Uniforms are variables set by the program that can be changed at runtime, but are constant across each execution of the shader

    uniform float CurrentTime;

    void main() {

    float Displacement = cos(CurrentTime * 10);

    }

    C++ code to change this value might look like:

    STVertexShader Shader;

    Shader.SetUniformVariable(“CurrentTime”, ElapsedTimeInSeconds);


    Textures l.jpg
    Textures

    Textures are mapped from (0, 0) to (1, 1)

    Only relatively recent cards support vertex shader textures, almost all support pixel shader textures

    uniform sampler2D SomeTexture;

    void main()

    {

    vec4SomeTextureColor =

    texture2D(SomeTexture, vec2(0.5, 0.5));

    }


    Vectors l.jpg
    Vectors

    Constructors

    vec3 V3 = vec3(1.0, 2.0, 3.0);

    vec4 V4 = vec4(V3, 4.0);

    Swizzling

    vec2 V2 = V4.xy;

    vec4 V4Reverse = V4.wzyx;

    vec4 Result = V4.xyzw + V4.xxxx;

    Basic Vector Operators

    float Result = dot(V4, V4Reverse);

    vec3 Result = cross(V3, vec3(1.0, 0.0, 0.0));


    Simple pixel shader l.jpg
    Simple Pixel Shader

    varying vec2 TexCoord0;

    varying vec2 TexCoord1;

    uniform sampler2D SomeTexture0;

    uniform sampler2D SomeTexture1;

    void main()

    {

    gl_FragColor =

    texture2D(SomeTexture0, TexCoord0) * 0.5 +

    texture2D(SomeTexture1, TexCoord1) * 0.5;

    }

    gl_FragColor = output of pixel shader


    Functions l.jpg
    Functions

    Very similar to C:

    boolCompare(in vec3 a, in vec3 b)

    {return dot(a, a) > dot(b, b);

    }


    Limitations25 l.jpg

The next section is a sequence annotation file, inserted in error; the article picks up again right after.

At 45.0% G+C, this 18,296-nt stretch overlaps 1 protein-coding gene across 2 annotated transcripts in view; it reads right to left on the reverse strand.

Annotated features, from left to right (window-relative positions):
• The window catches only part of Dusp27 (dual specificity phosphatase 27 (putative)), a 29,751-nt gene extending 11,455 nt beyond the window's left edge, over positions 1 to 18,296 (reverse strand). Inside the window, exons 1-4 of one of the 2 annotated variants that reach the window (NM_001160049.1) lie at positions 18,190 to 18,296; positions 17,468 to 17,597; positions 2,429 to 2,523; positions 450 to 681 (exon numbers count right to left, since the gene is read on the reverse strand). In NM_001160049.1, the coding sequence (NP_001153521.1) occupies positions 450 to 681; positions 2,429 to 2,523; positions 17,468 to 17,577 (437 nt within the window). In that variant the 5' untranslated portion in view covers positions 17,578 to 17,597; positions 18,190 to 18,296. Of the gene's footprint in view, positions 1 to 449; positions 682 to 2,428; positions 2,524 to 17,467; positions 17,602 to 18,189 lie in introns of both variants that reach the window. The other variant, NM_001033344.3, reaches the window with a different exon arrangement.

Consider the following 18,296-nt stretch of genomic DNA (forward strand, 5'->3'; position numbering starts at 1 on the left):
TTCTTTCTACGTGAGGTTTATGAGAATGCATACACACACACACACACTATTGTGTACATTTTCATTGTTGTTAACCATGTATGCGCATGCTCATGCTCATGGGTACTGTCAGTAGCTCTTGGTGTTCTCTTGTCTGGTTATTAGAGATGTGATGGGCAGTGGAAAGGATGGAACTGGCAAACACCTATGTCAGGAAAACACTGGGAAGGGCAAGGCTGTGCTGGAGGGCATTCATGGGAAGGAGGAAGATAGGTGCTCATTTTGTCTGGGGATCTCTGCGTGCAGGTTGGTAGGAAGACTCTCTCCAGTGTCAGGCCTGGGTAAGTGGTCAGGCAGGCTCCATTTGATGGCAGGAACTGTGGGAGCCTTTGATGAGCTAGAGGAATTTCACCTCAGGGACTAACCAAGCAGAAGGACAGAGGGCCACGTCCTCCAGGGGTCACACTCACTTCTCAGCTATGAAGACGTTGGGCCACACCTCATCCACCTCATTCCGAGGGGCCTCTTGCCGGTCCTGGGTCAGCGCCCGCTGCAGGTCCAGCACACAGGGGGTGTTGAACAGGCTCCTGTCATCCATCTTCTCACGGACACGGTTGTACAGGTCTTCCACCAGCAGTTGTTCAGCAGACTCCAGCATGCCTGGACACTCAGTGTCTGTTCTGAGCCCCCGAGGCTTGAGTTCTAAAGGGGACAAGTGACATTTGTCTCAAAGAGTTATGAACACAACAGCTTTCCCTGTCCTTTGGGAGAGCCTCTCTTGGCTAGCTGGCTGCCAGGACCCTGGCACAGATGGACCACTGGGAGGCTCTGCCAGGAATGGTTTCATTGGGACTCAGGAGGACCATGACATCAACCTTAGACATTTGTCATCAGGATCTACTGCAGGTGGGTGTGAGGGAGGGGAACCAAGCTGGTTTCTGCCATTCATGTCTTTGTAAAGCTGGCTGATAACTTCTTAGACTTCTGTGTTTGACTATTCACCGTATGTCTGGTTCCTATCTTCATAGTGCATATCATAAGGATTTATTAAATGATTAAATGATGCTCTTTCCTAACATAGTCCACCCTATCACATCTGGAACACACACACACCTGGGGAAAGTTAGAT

Limitations

    Memory

    • No access to nearby pixels

    • Cannot bind render target as input texture

    • Limited stack space, instruction count

  • Performance

    • Branching support is limited and slow

    • Graphics card will timeout if code takes too long

    • Variable support across different graphics cards

    • Programmable code is much slower than dedicated hardware


  • Practical shading the bloom effect l.jpg
    Practical Shading: The Bloom Effect

    Images from Gamasutra.com & Tron 2.0


    Practical shading bump mapping l.jpg
    Practical Shading: Bump-mapping

    A fraction of the cost of increasing the initial number of polygons or using the geometry shader



    Parallelism l.jpg
    Parallelism

    CPU

    • Thread synchronization

    • Bandwidth limitations

    • Scheduling overhead

    • Small number of cores

      GPU

    • All threads independent

    • Message passing is not allowed

    • Resource allocation is done by GPU

    • Many cores available (12 to 48 typical)


    Ideal gpu problems l.jpg
    Ideal GPU Problems

    GPU’s are great if the problem:

    • Executes the same code many times on different input

    • Needs lots of math units at the same time

    • Does not share data between executing components

    • Can be expressed as a sequence of operations acting on a stream of data

    • Large data sets

    • Has lots of work to do without CPU intervention


    General purpose gpu s l.jpg
    General Purpose GPU’s

    Beyond triangle rendering

    • Collision detection

    • Fluid simulation

    • Physics

    • Raytracing

    • Video compression

  • Beyond graphics

    • [email protected]

    • Speech Recognition

    • Partial differential equation solvers

    • Fourier transform


  • Object reconstruction from images l.jpg
    Object Reconstruction from Images

    Massive non-linear optimization problem

    Output: Geometry of photographed object

    Input: 200 640x480 images

    (~250MB)